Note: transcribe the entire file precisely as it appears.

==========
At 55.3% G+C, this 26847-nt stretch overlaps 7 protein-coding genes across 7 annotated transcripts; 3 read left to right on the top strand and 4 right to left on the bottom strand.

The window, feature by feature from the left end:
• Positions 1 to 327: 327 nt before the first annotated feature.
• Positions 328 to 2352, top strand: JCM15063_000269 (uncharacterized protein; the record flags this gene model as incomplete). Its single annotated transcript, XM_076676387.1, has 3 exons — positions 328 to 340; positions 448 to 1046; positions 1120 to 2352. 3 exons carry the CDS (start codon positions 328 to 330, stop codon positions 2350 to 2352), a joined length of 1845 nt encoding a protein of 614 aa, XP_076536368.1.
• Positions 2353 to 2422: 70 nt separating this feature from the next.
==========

At 55.3% G+C, this 26847-nt stretch overlaps 7 protein-coding genes across 7 annotated transcripts; 3 read left to right on the top strand and 4 right to left on the bottom strand.

The window, feature by feature from the left end:
• Positions 1 to 327: 327 nt before the first annotated feature.
• Positions 328 to 2352, top strand: JCM15063_000269 (uncharacterized protein; the record flags this gene model as incomplete). Its single annotated transcript, XM_076676387.1, has 3 exons — positions 328 to 340; positions 448 to 1046; positions 1120 to 2352. 3 exons carry the CDS (start codon positions 328 to 330, stop codon positions 2350 to 2352), a joined length of 1845 nt encoding a protein of 614 aa, XP_076536368.1.
• Positions 2353 to 2422: 70 nt separating this feature from the next.